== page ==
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Step-by-Step Plan to Build a Successful Technical Approach

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step by step technical

Building a successful technical approach is critical to winning a contract. After you have developed a custom workflow graphic and technical personnel have validated it, you are ready to develop your technical approach narrative to support the graphic with a detailed approach, tools, interfaces, innovations, and win strategies.

A technical approach should focus on the benefits and results of your approach for your customer and should include several key areas for each technical section of the PWS. First, gather information for each of the areas below, and then you determine the best way to present the information, whether it is narrative, a graphic, a table, or a bulleted list. For example, you may gather innovations separate from the features/benefits/strengths, but may eventually display them in the same table. The key is to gather useful and relevant information and then refine it through a validation and review process. Your final proposal headings are determined by the RFP and proposal manager’s outline. The components are separated for data gathering but may be combined to create the most compelling presentation.

Components of a Technical Approach

Understanding of how this PWS element fits into the overall contract, supports the purpose of the contract, matches the customer’s needs, and helps to meet the customer’s mission. Discuss the end objectives or results of the work and how they will be used by the customer.

Section Theme or win theme, which may be incorporated into your understanding.

Overall Approach including the critical success factors that the successful contractor must have in terms of resources, experience, etc., to complete this work. Show how you meet critical success factors and how they are important to the customer. Provide a step-by-step guide to performing this PWS work. Refer to the Workflow graphic you developed, give the big picture of approach and allow the graphic to provide more detail.

Innovations you propose with corresponding customer benefits. They can be easily incorporated into your Features/Benefits chart for quick identification.

Tools/Methodologies/Skills/Techniques/Documents/Processes that you will use to execute this PWS. List software, existing customer systems and software, industry best practices, such as ITIL, SCRUM, PMP, etc. Some RFPs will ask how you will perform certain functions (monitor, maintain, enhance, extend, and deploy). To address each function thoroughly, gather information on each function separately. The example table below shows tools/methodologies/skills that are mapped to functions they perform.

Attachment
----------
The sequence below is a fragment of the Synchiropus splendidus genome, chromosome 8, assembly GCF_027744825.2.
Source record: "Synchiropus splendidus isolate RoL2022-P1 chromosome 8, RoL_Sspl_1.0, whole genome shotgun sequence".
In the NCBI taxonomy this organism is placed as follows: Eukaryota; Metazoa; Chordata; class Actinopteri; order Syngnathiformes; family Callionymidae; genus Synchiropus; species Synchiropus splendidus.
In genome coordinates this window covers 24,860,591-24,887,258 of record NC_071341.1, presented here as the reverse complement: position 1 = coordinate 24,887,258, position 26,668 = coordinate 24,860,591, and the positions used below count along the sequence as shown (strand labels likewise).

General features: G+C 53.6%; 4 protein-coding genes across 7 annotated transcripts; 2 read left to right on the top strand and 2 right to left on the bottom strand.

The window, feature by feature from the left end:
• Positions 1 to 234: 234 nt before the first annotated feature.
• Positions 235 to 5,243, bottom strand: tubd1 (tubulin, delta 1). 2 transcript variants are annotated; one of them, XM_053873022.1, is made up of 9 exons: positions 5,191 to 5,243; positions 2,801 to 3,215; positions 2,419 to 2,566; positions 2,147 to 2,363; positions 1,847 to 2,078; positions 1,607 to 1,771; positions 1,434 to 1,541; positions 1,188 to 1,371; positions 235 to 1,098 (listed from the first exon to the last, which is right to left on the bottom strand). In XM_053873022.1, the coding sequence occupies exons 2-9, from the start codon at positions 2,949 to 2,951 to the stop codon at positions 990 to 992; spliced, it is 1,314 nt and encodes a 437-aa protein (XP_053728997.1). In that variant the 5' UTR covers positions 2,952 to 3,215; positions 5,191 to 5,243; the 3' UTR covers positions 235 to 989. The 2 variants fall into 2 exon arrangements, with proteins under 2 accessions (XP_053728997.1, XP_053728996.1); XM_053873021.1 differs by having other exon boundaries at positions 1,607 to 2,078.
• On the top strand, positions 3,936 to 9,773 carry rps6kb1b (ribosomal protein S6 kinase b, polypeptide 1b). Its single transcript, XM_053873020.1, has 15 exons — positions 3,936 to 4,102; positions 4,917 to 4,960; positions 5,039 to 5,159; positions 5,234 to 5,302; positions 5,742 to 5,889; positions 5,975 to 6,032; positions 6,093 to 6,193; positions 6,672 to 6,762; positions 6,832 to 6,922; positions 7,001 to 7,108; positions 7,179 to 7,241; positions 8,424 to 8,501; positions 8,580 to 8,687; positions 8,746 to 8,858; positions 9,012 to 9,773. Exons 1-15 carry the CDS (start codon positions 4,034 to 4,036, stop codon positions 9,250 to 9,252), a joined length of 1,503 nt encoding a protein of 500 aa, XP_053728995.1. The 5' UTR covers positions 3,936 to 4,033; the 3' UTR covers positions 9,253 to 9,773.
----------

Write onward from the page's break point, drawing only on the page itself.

Step by step technical approach 1

Interfaces to complete this PWS, including internal and external interfaces, vendor and departmental interfaces.

Features and Corresponding Benefits/Strengths/Discriminators are often presented in a table format is used throughout the proposal. Benefit must save time, save money, or provide a capability not previously available to customer. Some companies have moved to a slightly different approach that also highlights strengths of their approach, since not every part of the technical approach will have a new feature for the customer. This example table also incorporates proposed innovations.

Step by step technical approach 2

 

Discriminators and rationale are often worked into the Features/Strengths table.

Quality Control methods applied to this PWS element, including roles and responsibilities.

Risk Identification and Mitigation using an agency standard risk identification process, which is standard throughout the proposal to identify potential or perceived risks, their mitigation strategies, and scoring for unmitigated and mitigated risks.

 

Risk Matrix

 

Support your Approach

Proof Point, experience example, or golden nugget to show how well you performed this same work on another contract. The proof point should include:

  • Customer Name and location
  • Agency
  • Contract Name
  • Years on contract
  • Success story from contract performance
  • How it is similar to this PWS element

ProTip: Write your Past Performance Citations early, then use the citation to fuel proof points of your technical approach. A two-sentence description of how you have performed PWS 3.2.4 turns into a great proof point for showing HOW you SUCCESSFULLY accomplished this same work in the past. Simply add the customer, contract and other details to your thoroughly edited past performance citation information for exceptional substantiation!

Building a successful technical approach is one of the necessary skills Proposal Managers need to master. Download our Proposal Management Toolkit, which includes templates a team overview graphic, management approach format, risk management development, past performance examples, and other useful tools for proposal managers. Build a successful technical approach by integrating a custom workflow with detailed presentation of tools, processes, standards, features, benefits, innovations and much more. Start with gathering information and step-by-step you will generate a technical approach that is complete and compelling.

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